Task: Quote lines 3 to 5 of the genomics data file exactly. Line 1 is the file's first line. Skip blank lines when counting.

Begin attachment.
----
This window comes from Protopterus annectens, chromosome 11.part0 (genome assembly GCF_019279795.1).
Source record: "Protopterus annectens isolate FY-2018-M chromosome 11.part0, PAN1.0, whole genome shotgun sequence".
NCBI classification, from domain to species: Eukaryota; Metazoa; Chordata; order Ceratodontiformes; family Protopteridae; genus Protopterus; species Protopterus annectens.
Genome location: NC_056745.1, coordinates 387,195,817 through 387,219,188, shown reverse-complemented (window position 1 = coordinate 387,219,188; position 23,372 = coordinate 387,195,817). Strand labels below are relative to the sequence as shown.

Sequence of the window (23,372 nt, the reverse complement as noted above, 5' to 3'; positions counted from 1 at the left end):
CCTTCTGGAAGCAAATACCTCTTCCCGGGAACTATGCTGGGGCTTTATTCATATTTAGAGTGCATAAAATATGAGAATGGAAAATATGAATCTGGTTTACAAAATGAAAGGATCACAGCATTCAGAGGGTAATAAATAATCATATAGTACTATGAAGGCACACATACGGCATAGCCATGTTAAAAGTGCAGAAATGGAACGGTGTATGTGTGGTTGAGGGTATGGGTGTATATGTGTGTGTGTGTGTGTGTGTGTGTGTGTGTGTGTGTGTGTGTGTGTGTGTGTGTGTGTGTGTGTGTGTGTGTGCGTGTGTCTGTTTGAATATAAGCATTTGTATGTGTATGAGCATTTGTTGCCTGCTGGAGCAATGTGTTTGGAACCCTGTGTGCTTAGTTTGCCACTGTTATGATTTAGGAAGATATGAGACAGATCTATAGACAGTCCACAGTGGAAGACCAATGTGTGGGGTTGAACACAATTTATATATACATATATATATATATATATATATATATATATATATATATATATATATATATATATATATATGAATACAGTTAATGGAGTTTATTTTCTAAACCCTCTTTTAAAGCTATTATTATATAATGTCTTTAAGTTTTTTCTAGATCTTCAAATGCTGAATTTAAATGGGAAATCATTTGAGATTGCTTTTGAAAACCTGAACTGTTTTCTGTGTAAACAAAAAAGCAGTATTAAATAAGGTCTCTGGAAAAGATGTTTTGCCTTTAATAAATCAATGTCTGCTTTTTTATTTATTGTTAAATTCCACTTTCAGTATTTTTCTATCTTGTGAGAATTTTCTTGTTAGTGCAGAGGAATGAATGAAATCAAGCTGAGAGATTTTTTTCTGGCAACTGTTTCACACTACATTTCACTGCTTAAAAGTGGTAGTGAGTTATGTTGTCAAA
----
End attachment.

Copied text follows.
NCBI classification, from domain to species: Eukaryota; Metazoa; Chordata; order Ceratodontiformes; family Protopteridae; genus Protopterus; species Protopterus annectens.
Genome location: NC_056745.1, coordinates 387,195,817 through 387,219,188, shown reverse-complemented (window position 1 = coordinate 387,219,188; position 23,372 = coordinate 387,195,817). Strand labels below are relative to the sequence as shown.

Sequence of the window (23,372 nt, the reverse complement as noted above, 5' to 3'; positions counted from 1 at the left end):